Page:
Dreadlock-cutting wrestling referee banned
NEW YORK, USA – A referee who triggered an outcry after ordering a high school wrestler to cut off his dreadlocks before competing in an event last year has been suspended for two years, authorities in New Jersey said Wednesday, September 18.
The New Jersey State Interscholastic Athletic Association (NJSIAA) said officials and staff involved in school sport across the state would also be required to undergo implicit-bias training.
The decision follows an incident on December 18 last year in which a white referee, Alan Maloney, told wrestler Andrew Johnson to cut off his dreadlocks or forfeit his match.
Johnson and his team's coaches protested but eventually acquiesced. One of Johnson's coaches performed a quick haircut and the teenager competed and won his bout.
Video footage of the incident, however, went viral, with critics branding the incident "racist," "cruel" and "humiliating."
This #Wrestling referee Alan Maloney has a history of racism that he was temporarily suspended for.— Catch Wrestling U (CWU) (@CatchWrestling) December 21, 2018
Here he gives a black athlete the ultimatum of cutting his dreads or forfeiting the match, when a hair cover should have been allowed & used. Awful.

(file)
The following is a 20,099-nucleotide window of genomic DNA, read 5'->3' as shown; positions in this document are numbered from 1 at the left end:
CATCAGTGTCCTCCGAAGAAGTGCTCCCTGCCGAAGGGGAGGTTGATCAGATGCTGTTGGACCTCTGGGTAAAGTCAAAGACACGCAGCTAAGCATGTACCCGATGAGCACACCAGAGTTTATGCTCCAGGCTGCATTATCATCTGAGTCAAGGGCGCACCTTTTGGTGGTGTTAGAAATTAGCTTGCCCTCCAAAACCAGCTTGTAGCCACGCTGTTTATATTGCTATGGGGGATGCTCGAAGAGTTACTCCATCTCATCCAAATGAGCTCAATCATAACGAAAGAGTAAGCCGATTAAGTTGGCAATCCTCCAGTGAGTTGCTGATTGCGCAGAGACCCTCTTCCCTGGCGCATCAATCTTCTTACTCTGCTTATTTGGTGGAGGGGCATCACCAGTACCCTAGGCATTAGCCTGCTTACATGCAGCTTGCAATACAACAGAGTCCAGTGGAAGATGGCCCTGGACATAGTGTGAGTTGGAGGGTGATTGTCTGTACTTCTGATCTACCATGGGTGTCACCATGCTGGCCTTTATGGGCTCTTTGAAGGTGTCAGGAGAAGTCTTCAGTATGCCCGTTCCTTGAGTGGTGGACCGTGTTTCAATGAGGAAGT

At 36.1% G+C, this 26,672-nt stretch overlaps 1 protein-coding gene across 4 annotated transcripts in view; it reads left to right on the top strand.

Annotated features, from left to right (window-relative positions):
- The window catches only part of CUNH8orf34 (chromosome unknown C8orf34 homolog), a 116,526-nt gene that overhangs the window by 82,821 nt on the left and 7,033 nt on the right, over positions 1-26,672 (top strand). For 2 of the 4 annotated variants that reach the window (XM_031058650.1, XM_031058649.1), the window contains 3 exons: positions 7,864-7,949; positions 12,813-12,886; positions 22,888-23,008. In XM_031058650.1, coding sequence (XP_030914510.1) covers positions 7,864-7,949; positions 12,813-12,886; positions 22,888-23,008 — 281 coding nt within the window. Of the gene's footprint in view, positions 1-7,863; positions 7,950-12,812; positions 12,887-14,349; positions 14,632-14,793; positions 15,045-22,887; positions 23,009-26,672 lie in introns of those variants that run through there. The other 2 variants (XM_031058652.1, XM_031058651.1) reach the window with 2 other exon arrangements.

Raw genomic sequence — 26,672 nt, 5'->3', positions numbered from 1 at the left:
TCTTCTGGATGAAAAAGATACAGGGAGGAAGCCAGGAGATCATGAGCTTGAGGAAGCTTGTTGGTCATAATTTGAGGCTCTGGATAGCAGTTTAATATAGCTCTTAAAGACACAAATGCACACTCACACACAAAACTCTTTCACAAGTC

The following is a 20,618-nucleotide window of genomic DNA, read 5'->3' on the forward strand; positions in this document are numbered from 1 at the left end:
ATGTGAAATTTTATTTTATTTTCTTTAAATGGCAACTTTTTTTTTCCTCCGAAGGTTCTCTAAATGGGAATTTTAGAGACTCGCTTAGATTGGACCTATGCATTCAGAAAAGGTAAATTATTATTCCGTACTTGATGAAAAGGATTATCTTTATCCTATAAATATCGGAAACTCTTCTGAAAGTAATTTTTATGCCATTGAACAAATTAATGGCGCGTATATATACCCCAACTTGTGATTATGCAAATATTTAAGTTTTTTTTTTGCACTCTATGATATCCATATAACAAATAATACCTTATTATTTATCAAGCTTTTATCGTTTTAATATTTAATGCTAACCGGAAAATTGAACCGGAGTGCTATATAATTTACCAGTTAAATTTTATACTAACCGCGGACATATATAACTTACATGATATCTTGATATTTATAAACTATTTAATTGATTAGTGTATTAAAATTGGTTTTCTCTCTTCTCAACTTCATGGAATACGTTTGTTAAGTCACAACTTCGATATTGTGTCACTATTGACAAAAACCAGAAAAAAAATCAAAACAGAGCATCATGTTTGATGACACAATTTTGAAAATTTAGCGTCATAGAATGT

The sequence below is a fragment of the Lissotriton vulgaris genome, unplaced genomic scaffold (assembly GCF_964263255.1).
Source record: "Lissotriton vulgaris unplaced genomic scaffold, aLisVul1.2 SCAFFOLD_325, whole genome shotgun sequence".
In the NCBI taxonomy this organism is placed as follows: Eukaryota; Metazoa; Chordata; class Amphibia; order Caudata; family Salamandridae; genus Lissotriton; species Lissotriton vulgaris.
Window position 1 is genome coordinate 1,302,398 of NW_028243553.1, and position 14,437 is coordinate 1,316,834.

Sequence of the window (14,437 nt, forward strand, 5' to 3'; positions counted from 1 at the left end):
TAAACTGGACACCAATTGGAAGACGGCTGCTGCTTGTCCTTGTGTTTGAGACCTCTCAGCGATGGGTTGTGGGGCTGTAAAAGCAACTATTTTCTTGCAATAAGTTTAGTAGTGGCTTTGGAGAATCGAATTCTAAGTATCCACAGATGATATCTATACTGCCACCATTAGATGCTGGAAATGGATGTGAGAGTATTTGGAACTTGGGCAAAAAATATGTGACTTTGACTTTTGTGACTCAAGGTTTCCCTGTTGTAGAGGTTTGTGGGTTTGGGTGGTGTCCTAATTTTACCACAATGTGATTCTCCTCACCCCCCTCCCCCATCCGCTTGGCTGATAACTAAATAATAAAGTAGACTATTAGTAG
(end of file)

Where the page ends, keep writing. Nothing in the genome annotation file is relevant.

The case prompted an investigation by New Jersey's Division on Civil Rights, which led to the NJSIAA agreeing to suspend Maloney for the next two seasons.
New Jersey attorney general Gurbir S. Grewal welcomed the coach's suspension.
"As a rising tide of hate threatens our values, we thank NJSIAA for their help in ensuring equal treatment for all students athletes," Grewal said.
"Student athletes should be able to compete with each other on a level playing field. Racial discrimination in the enforcement of the rules of any sport is inconsistent with the spirit of fair play."
The investigation discovered Maloney had ordered Johnson to forfeit his bout after claiming his hair violated a rule governing the length of hair and use of hair covers.
Previously, athletes in New Jersey with similar hairstyles had been allowed to compete by using a hair cover. – Rappler.com